Posted on 5 May 2017
'Making Friends and Acknowledging People: Five Lessons from the Archives of the History of Medicine in Ghana' by B. B. Walker
Searching through the archives for material to put together a history of medicine in Ghana can be a challenge. Getting the right letter from the right person or physically locating the archive for example, can often involve a far greater effort than actually reading the documents themselves.
Unlike for histories of Europe and North America, Ghana’s historical record is not to be found in vast libraries of catalogued papers (though it must be noted, the Balme Library at the University of Ghana has an excellent stock of a wide range of government, media and academic publications). Its past is in people’s homes, in their funeral brochures, in church storerooms and in obscure corners of hospitals. This is not because Ghana is more ‘primitive’ but because it has not had the stable institutional capacity to maintain a full national archive since the years of its independence from British rule in 1957. Coups, economic collapses and revolutions have led to the loss of large swathes of written material.
The research may be more physically grueling but it is no less rewarding. Ghana’s records are a patchwork, but no less worthwhile or valid than any of the red ribbon-tied bundles one might find at the British National Archives in Kew. For those who wish to try it for themselves, here are five key tips:
1) Get Signatures: To get into PRAAD (Public Relations and Archives Administration Department of Ghana) you will need a signature on an official archive document in order to be allowed in. This signature can best be obtained from a friendly academic colleague at the University of Ghana. It cannot be obtained from the British High Commission (yes, I tried). You may have the option to try to get the form in advance and have a Head of Department from your own institution sign it, although I cannot vouch for this route.
2) Make Friends: Your best pathway to understanding anything about the country of which you are researching is to get to know the people and fellow researchers. Ghana is no different. My research would have been much more problematic had I not received help at every turn by incredibly kind Ghanaian academics, students, librarians, businessmen, solicitors, fashion designers, doctors and hoteliers. Not only will this likely facilitate your only access beyond the national archive storehouses, it will make the whole thing make far more sense and be far more fun.
3) Interview, interview, interview: I conducted many interviews with many elderly Ghanaian doctors and clerics, each of them with their own surprising and important insights. Obviously the aim is not to take on their opinions as your own. Sometimes these interviews tell one far more about present concerns than about past ones. Nevertheless, actually talking to people involved is vital if one is to get a sense of what is beyond the written record, what has been hidden and what was never recorded on paper. By listening to the voices of individuals historians can counter the claims of the powerful to control the national past.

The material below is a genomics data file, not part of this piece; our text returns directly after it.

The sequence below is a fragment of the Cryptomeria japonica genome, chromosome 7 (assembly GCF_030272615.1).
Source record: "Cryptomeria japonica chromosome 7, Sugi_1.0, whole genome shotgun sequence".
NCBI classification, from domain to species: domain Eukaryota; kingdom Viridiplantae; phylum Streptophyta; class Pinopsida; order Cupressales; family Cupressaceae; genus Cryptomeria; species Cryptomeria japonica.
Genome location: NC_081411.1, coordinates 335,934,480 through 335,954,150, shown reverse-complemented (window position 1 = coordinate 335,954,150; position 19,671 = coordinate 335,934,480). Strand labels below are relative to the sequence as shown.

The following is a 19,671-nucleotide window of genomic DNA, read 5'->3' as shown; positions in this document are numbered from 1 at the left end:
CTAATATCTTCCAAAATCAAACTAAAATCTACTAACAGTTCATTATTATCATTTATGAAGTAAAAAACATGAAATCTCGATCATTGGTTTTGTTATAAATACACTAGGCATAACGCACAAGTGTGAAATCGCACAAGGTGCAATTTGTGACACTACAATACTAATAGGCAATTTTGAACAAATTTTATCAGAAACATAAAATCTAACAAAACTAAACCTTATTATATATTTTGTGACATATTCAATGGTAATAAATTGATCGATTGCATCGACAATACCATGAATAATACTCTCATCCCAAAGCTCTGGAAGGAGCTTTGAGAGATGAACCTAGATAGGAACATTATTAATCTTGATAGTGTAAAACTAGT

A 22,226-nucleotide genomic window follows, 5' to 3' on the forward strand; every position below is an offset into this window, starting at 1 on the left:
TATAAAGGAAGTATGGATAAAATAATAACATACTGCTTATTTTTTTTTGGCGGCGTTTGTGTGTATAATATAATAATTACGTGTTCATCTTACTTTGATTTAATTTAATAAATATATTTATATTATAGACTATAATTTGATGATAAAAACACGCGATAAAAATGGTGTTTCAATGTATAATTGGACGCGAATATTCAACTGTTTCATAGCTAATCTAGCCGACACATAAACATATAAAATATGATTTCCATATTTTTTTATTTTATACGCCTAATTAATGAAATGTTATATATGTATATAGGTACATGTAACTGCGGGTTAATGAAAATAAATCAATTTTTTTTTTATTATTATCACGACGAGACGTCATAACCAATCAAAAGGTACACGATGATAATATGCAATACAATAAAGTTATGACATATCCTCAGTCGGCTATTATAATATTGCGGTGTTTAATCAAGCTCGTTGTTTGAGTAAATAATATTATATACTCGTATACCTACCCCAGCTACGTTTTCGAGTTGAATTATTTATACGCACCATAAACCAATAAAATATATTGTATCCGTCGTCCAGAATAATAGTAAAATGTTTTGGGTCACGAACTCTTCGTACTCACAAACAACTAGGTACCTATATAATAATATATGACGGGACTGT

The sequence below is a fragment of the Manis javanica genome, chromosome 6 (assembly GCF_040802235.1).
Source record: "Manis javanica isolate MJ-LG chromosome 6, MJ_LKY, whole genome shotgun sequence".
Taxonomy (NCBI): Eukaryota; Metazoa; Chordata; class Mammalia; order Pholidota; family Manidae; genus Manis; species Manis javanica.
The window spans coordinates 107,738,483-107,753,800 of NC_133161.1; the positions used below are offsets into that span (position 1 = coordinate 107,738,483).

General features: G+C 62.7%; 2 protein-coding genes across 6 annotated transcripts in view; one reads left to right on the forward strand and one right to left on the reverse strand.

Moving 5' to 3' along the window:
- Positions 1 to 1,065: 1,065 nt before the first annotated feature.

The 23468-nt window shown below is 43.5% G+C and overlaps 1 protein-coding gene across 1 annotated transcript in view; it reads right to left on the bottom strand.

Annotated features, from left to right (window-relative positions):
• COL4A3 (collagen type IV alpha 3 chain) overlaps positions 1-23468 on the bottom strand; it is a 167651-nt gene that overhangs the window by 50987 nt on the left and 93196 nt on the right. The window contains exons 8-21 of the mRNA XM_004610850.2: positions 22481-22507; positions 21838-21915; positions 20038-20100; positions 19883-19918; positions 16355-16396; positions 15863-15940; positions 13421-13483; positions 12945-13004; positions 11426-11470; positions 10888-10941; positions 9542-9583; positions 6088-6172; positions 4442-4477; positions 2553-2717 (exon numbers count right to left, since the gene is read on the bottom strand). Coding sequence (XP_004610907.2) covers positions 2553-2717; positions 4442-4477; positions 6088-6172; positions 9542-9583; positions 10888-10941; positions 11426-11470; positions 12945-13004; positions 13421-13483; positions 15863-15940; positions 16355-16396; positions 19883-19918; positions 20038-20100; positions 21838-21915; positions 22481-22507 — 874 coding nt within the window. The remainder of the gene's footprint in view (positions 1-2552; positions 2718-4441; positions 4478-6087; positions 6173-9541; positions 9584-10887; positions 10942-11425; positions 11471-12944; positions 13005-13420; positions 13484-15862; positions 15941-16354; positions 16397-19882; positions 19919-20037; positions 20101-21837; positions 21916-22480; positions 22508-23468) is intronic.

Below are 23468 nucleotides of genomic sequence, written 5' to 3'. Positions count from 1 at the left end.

4) Go West: Many of Ghana’s best-written historical material can be found in the UK and the US, even material after the end of colonialism. Copies were made and stored more effectively and systematically. As Jean Allman recently emphasised in her article on Ghana’s archives on the Nazi Pilot named Hanna, a history of Ghana requires travelling all across the world.
5) Tip and Acknowledge: Making friends with local librarians and taxi drivers, both of whom are vital to any good historical work often requires good tipping and payment. Buy gifts for those who help you out. Pay when you are given photocopies. Many of these people have little money. Don’t forget about their real lives beyond the archive. Secondly, there are terrible historical relations between European researchers and African communities because of broken promises in the pursuit of information. If you promise something, deliver it. If you publish something, send it to the people that helped you and of course, acknowledge them. Finally, don’t forget that you are a guest.
Overall, the value of the archives (whether in the sense that one might expect or not) to be found in Ghana far outweighs the difficulty of accessing them and connecting to their keepers. They can shed light on histories that have for too long remained disclosed, submerged in imperial and post-imperial narratives constructed from the records of the powerful. Whether or not you ever choose to study Ghana, the principle can be generalised. Attempting to uncover hidden histories matters if scholars are to continue confronting the assumptions of their audiences and to extend their own understanding beyond previous expectations. If we do not, we will continue to misunderstand, misinterpret and demean cultures and pasts which look unlike our own.
 Jean Allman, “Modeling Modernity: The Brief Story of Kwame Nkrumah, a Nazi Pilot Named Hanna, and the Wonders of Motorless Flight.” In Peter Bloom, Takyiwaa Manuh, and Stephan Miescher, eds. Modernization as Spectacle. Bloomington, IN: Indiana University Press, 2014, 229-43.